Saturday, October 15, 2011

Jobs #3


The autumn deepens.  The official unemployment levels refuse to budge, while effective unemployment -- people who have given up looking for work, recent college graduates who have simply moved in with the folks and are holed up until better times -- these totals are estimated to approach 25%.  Our economy is stagnant, especially manufacturing.

The blame is commonly attributed to outsourcing, to automation, to the computerization of one white-collar profession after the next.  And this explains a lot -- we are undergoing some kind of technological shift comparable with what went on during the mid nineteen-twenties, when nationwide electrification and the spread of mass-production techniques made millions of laborers, fresh off the farm, unnecessary.  The Great Depression resulted, an agonizing slump it took World War II to remedy.

Now, under constant pressure to crank up "productivity," the great corporations which dominate our industry have moved very quickly to exploit the automation, global computerization and robotic methodologies currently available to create prosperity -- for the corporations -- without paychecks for the workers.  In industries like autos foreign manufacturers have established plants here with the understanding that there will be two-tier wage levels, with a handful of unionized workers and the rest compensated at little better than minimum-wage levels.  When a foreign firm took over a manufacturing facility in North Carolina to avail itself of the trained workers in the area, advanced automation made it possible to operate the company with 500 employees at a site that had previously employed thousands.

Moonstruck with numbers, we seem to be so preoccupied with how many workers are back on some kind of statistical roll that we are ignoring whether a middle-class wage will result as well as what kind of performance the rest of us can expect from our swelling but underpaid working population.  One device that has become increasingly popular is the exploitation of "interns," recent students in the colleges and graduate schools who cannot get any kind of paying job and find themselves conned into sucking up their own living expenses while contributing their skills to a variety of enterprises, from law firms to newspapers, which are pleased enough to get the help for nothing.  Time Magazine estimates that there are now millions of willing if naive youngsters in this expanding Intern Nation.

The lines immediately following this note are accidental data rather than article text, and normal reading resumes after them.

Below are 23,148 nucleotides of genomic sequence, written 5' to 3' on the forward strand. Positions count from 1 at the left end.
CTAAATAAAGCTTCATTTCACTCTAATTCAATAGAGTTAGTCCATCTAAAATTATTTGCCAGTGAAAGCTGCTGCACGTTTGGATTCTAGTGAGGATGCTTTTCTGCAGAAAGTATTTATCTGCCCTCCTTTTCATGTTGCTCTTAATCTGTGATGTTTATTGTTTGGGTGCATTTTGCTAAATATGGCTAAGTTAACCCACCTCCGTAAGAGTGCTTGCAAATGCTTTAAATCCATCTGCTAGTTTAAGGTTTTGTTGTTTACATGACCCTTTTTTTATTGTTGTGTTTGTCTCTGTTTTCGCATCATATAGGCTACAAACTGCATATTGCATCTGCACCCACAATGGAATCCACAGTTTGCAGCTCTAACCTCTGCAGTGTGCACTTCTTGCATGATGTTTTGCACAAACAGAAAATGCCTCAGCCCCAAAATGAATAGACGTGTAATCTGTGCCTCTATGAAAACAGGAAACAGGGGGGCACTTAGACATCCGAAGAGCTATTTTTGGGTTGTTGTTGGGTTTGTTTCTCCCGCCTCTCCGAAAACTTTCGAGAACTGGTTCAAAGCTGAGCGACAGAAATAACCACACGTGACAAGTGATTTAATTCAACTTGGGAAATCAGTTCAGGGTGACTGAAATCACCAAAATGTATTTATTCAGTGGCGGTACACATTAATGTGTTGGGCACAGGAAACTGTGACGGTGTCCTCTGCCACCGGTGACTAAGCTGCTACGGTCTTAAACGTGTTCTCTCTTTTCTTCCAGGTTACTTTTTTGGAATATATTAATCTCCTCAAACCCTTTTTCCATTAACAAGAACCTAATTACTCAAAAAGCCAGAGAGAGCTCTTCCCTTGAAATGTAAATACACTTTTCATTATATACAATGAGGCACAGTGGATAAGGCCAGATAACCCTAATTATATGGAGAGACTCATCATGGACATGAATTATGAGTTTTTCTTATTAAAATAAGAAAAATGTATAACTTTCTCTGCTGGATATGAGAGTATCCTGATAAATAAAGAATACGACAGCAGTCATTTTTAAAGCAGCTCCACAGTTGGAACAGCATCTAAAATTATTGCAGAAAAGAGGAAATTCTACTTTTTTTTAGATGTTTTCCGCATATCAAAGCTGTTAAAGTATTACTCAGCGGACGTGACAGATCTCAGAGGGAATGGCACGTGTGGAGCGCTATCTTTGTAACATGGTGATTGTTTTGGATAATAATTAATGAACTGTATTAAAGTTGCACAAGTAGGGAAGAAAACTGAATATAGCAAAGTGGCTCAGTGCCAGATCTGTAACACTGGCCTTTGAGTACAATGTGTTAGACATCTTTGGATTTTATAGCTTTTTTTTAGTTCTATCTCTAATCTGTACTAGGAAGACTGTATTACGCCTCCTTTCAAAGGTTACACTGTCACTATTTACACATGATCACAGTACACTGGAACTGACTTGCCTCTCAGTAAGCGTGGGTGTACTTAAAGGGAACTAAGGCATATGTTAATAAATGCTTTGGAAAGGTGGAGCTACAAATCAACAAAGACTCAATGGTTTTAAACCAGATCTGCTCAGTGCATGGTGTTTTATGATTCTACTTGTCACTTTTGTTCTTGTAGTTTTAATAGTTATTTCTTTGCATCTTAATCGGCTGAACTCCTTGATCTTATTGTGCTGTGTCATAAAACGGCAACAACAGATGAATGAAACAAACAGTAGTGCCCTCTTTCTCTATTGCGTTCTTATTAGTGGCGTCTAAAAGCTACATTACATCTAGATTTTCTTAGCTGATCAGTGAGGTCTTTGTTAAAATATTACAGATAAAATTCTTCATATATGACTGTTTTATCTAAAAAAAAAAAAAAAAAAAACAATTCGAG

The problem with paying people little or nothing is that you are likely to get what you are paying  for.  As most of us can testify, attempting to get your computer back on line struggling with an incoherent menu or spelling out each word to some hapless clerk in Bangladesh whose English is shaky can gut an afternoon.  Recently, when a book of mine came out and the publicity chores fell to an intern, I found that she was unable, over months, to make an effective connection with a single one of the several dozen radio or TV or book festival producers with whom I had recently worked successfully and whose names and contact information I had supplied.  With time running out, within a few days I called them all and got onto every show.

What has been happening -- to the internet subscriber and to me -- is that the company or the publisher has in effect been saving money by taking on zombie employees, backloading the responsibility for normal commercial functions onto the customer or -- in my case -- the writer.  Publishers are forever wailing that books don't sell.  One central reason they don't sell is that the talented, well-connected editors and publicity people who knew and were trusted by media producers are mostly out, replaced by unpaid Valley Girls with better things to do.  The reader has been abandoned.

You can replace somebody with somebody else or -- in some cases -- something else.  But you cannot replace somebody with nobody.  What we are headed into is an economy slipping beneath the waves from chronic unemployment and a lot of understaffed corporations that won't be able to compete in the long run.
Ten years from now, there may not be any Wall Street to Occupy.




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